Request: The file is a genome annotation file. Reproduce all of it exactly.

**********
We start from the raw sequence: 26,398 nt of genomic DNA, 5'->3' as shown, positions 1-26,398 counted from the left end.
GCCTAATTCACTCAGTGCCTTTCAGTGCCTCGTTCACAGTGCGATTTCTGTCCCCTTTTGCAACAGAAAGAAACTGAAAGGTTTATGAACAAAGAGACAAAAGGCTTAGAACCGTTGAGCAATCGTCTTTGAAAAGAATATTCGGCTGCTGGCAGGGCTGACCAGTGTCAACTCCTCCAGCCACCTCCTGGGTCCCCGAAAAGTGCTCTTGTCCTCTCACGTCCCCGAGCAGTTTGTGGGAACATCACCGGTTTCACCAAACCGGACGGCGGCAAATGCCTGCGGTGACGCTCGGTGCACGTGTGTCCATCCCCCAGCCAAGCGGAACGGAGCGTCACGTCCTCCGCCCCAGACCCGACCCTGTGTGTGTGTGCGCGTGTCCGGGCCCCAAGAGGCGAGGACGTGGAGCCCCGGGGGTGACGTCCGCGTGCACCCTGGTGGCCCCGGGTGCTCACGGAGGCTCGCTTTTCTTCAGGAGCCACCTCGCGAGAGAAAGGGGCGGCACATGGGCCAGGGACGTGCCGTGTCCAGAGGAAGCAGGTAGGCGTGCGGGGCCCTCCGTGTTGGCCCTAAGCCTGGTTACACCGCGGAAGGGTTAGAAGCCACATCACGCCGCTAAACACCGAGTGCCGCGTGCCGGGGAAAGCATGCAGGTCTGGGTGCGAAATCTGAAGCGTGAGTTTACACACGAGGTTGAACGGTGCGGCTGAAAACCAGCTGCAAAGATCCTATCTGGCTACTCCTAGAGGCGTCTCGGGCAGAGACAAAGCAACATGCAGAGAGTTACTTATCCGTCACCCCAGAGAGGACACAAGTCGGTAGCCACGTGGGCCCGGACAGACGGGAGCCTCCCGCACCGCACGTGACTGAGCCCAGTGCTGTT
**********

We start from the raw sequence: 26,398 nt of genomic DNA, 5'->3' as shown, positions 1-26,398 counted from the left end.
GCCTAATTCACTCAGTGCCTTTCAGTGCCTCGTTCACAGTGCGATTTCTGTCCCCTTTTGCAACAGAAAGAAACTGAAAGGTTTATGAACAAAGAGACAAAAGGCTTAGAACCGTTGAGCAATCGTCTTTGAAAAGAATATTCGGCTGCTGGCAGGGCTGACCAGTGTCAACTCCTCCAGCCACCTCCTGGGTCCCCGAAAAGTGCTCTTGTCCTCTCACGTCCCCGAGCAGTTTGTGGGAACATCACCGGTTTCACCAAACCGGACGGCGGCAAATGCCTGCGGTGACGCTCGGTGCACGTGTGTCCATCCCCCAGCCAAGCGGAACGGAGCGTCACGTCCTCCGCCCCAGACCCGACCCTGTGTGTGTGTGCGCGTGTCCGGGCCCCAAGAGGCGAGGACGTGGAGCCCCGGGGGTGACGTCCGCGTGCACCCTGGTGGCCCCGGGTGCTCACGGAGGCTCGCTTTTCTTCAGGAGCCACCTCGCGAGAGAAAGGGGCGGCACATGGGCCAGGGACGTGCCGTGTCCAGAGGAAGCAGGTAGGCGTGCGGGGCCCTCCGTGTTGGCCCTAAGCCTGGTTACACCGCGGAAGGGTTAGAAGCCACATCACGCCGCTAAACACCGAGTGCCGCGTGCCGGGGAAAGCATGCAGGTCTGGGTGCGAAATCTGAAGCGTGAGTTTACACACGAGGTTGAACGGTGCGGCTGAAAACCAGCTGCAAAGATCCTATCTGGCTACTCCTAGAGGCGTCTCGGGCAGAGACAAAGCAACATGCAGAGAGTTACTTATCCGTCACCCCAGAGAGGACACAAGTCGGTAGCCACGTGGGCCCGGACAGACGGGAGCCTCCCGCACCGCACGTGACTGAGCCCAGTGCTGTT